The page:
So the myriad of problems associated with foreign workers, legal or illegal, and the underlying causes need to be addressed urgently.
A labour problem of such proportion is not merely an issue of the community’s preference for foreign labour.
It entails macro management of HR issues at a national and possibly even international level. This stretches from managing stakeholder expectations to delivering value for the nation, from establishing sound long-term policies to implementing and monitoring them, from managing supply and demand to administrating workforce logistics, from matching employer requirements to balancing employee rights and satisfaction.
Professor Machiko Watanabe of the Department of Economics at Meikai University, having noted our government’s frequent changes on the content of work permits, occupation/industry regulations and nationality regulations, observed that such “?regulation of foreign workers based on the government’s expectations will bring about an increase in illegal employment and have a strong negative impact on the society, resulting in higher costs for controlling the regulation.”
This far-from-perfect labour situation must not continue indefinitely, not only because of the social and security implications but also from the economic standpoint.
Indeed, the government should review its policy on imported labour before the Ninth Malaysia Plan (9MP) is introduced next year.
New policies must be soon put into place to raise our wage levels, increase the technology and the productivity of our labour force and to substantially ease out the employment of foreign labour, in a pragmatic and well phased out manner.
We have to study the implications of the huge repatriation of foreign exchange back to the countries of origin of our imported labour.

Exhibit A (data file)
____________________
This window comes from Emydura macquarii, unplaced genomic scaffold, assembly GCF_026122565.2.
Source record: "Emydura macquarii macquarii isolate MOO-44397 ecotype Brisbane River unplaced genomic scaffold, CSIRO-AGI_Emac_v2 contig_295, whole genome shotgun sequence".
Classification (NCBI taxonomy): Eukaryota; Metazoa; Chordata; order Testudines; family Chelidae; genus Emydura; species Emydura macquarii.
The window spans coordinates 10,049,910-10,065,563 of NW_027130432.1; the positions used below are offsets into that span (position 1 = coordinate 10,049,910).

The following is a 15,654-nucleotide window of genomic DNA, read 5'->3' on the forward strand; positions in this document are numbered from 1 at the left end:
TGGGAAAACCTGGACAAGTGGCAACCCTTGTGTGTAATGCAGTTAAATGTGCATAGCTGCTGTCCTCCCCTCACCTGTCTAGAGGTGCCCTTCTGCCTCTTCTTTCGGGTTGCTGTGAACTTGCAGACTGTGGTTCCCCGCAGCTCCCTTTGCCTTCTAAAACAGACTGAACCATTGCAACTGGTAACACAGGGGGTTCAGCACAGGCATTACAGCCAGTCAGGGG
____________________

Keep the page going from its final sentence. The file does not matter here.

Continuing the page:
We need to examine whether the resulting net gains are worth our loses on so many socio-economic fronts.
If we are to lose our competitive export position and raise our domestic costs by having to pay higher wages to our own people – so be it.
After all, it is also very important to raise the welfare of our own workers.
Thus we have to give even higher priority to provide for much more technical training and scientific education at our schools and our public and private tertiary institutions. We need more blue-collared workers whose skills can replace sheer sweat labour.
We would then also help to reduce the large output of unemployable graduates that could pose serious social problems in future.
In any case, the present easy policy of importing foreign labour while expedient in the short term cannot be sustained by the economy in the longer term.
Malaysia must move up higher on the value chain, a call that has been made by our own top leadership.
There should therefore be Early Quartet Consultations among government, labour and business and civil societies to resolve these long-standing structural labour problems so as to enable Malaysia to become a developed nation by 2020.